Computational high-throughput design of ductile magnesium alloys

Magnesium alloys have an outstanding position in the search for  the  next-generation  light-weight  materials.  However,  their  application  is  still  hampered  by  their  inherent  brittleness.  Based on an interdepartmental, computational high-throughput strategy,  scientists  at  the  MPIE have  found  a  solution,  which  makes the material both ductile and affordable.

Thinking  about  light-weight  structural  materials,  e.g.,  for  automotive applications, Al alloys are often considered  first. Although  magnesium is 1.7 times lighter than Al and has  a  comparable  price,  its  brittleness makes applications very rare. A few alloying strategies to improve the  situation  have  been  suggested  in  recent  years,  but  are  mostly  ex-pensive  due  to  the  involvement  of  rather expensive and environment-unfriendly rare-earth elements such as  yttrium.  therefore,  we  have  optimized  the  ductility  of  Mg  alloys, by  screening  several  thousand  alloying  concepts  and  identifying  the  most promising and economical solution [1].

The   materials   science   approach   required in the first place a reliable yet  easily  accessible  descriptor  for  optimum    mechanical    properties.    the experimental investigation performed  at  the  department  “Micro-structural Physics and Alloy Design“ identified the intrinsic stacking-fault energy as such a candidate. In con-trast  to  the  dislocations  processes  required  for  the  complete  description  of  the  underlying  plasticity  [2],  this  energy  can  be  directly  calculated  by  ab  initio  calculation  em-ployed  in  the  department  “Computational  Materials  Design”.  A  direct  screening of 18 transition metals as possible  individual  solutes  did  not  identify  better  candidates  than  the  previously identified rare-earth element yttrium [3]. Instead, it allowed us  to  identify,  which  physical  properties  distinguish  the  mechanical  impact of yttrium from other solutes. Based on these insights, the yttrium similarity   index   (YsI,   approach-ing  1  for  yttrium-similar  elements)  was  identified  as  a  new  figure  of merit,  which  subsequently  allowed  to  screen  2850  solute  pairs  within  Mg with reasonable numerical effort (Fig.  1).  Nevertheless,  the  evaluation of such widerange studies requires a reliable data management system.   Our   recently   developed   software   framework   pyiron   does   not only provide such a tool for automated  data  generation,  storage,  analysis  and  visualization,  but  at the same time an integrated developing  environment  for  new  materi-als concepts. As a result of this design strategy a Mg-Al-Ca system, namely, Mg-1Al-0.1Ca  (wt.%)  was  found  to  show  promising mechanical performance (YsI  >  0.95),  while  still  being  in-expensive  and  non-toxic.  Only  afterwards,  the  tensile  stress-strain behaviour of this alloy was compared with pure Mg and binary solid solution Mg-re and Mg-Y alloys (Fig. 2). the result was outstanding: a tensile elongation of about 20% (4x more ductile than  pure  Mg),  a  well-balanced  constant work hardening, and an ultimate tensile  strength  of  about  220  MPa  (40% higher than pure Mg) [1]. Such a performance makes Mg alloys highly attractive for future materials science as well as light-weight applications.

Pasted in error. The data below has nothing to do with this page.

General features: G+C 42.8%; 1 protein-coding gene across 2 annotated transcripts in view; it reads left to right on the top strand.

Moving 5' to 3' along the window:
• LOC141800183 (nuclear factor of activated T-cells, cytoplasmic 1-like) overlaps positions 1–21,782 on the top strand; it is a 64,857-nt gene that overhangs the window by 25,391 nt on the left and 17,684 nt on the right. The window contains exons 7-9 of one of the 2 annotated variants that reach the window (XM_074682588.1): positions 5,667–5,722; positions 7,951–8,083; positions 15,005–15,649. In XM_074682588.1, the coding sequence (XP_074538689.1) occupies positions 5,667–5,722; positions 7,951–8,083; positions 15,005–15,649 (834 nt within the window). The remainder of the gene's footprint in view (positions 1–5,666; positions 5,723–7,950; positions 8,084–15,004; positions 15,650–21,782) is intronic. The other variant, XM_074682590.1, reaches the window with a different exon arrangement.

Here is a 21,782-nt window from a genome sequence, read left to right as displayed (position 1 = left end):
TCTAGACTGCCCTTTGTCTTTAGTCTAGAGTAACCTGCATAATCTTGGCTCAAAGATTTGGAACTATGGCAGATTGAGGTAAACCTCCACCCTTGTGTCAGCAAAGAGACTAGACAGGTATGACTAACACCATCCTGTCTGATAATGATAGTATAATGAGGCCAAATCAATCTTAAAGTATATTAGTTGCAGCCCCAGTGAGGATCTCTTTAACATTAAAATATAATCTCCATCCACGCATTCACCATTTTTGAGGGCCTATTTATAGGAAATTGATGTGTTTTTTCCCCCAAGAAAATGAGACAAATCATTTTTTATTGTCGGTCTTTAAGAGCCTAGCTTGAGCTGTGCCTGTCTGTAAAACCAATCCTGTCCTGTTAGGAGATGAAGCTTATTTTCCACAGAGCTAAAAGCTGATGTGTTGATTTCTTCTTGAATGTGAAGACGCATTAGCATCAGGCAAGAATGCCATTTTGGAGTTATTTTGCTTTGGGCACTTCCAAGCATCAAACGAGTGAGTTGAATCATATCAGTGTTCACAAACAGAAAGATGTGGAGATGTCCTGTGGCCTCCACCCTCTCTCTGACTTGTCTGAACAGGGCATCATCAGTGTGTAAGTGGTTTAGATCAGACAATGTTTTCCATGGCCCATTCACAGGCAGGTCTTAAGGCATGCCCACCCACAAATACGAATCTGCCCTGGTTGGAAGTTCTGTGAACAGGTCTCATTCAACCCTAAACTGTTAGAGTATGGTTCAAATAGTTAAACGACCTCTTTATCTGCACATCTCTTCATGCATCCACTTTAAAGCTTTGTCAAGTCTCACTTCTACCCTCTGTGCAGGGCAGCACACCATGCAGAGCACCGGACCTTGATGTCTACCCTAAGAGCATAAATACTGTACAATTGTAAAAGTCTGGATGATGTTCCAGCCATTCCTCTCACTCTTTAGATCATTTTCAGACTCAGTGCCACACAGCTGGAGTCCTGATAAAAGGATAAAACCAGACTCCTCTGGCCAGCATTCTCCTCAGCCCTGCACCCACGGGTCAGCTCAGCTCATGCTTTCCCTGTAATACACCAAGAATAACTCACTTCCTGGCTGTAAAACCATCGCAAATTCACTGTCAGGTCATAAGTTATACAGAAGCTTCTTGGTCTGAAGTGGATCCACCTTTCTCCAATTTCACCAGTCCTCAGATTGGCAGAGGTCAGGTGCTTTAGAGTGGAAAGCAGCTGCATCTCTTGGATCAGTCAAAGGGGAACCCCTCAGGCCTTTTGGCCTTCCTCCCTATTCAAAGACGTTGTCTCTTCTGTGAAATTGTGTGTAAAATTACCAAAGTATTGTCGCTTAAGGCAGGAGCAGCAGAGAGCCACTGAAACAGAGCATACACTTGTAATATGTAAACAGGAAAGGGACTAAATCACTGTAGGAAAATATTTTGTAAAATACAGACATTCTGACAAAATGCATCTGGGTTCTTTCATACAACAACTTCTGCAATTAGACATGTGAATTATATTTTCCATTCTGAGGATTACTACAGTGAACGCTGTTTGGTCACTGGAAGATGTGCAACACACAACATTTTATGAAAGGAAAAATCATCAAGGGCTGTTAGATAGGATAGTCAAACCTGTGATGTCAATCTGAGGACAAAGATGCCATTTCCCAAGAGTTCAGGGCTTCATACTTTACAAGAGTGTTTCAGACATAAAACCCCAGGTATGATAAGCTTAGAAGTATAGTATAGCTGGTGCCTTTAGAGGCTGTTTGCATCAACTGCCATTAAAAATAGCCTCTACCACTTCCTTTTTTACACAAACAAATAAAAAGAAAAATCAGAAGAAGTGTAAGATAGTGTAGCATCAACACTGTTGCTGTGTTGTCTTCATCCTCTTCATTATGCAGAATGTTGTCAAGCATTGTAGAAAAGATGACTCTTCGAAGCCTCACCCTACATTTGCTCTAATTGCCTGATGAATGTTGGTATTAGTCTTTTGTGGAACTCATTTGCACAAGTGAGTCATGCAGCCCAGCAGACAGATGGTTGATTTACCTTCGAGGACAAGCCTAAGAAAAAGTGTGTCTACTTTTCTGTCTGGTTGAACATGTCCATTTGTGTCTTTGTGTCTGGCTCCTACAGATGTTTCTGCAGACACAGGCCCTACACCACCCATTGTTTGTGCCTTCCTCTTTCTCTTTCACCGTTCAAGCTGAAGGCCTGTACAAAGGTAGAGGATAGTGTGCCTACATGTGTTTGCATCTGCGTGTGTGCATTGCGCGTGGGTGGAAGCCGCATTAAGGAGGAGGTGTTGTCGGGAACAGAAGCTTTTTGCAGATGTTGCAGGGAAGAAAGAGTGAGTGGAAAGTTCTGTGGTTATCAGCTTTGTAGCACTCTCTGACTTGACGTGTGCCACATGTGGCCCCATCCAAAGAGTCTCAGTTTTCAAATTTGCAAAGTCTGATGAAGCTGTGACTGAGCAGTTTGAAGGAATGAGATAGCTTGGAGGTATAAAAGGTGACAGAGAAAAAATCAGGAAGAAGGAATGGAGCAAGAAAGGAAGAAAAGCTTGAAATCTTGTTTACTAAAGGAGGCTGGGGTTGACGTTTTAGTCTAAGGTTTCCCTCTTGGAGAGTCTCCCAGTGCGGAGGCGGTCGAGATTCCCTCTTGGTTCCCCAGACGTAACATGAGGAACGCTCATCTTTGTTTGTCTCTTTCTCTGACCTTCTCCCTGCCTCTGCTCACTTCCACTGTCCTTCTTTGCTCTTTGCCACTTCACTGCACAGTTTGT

S. Sandlöbes, M. Friák, S. Korte-Kerzel,  Z.  Pei,  J.  Neugebauer,  D. Raabe
A rare-earth free magnesium alloy with improved intrinsic ductility
Sci rep 7, 10458 (2017)
Z. Wu,  W.A. Curtin
The  origins  of high hardening and low ductility in magnesium
Nature 526, 62 (2014)

Authors: T. Hickel, J. Neugebauer

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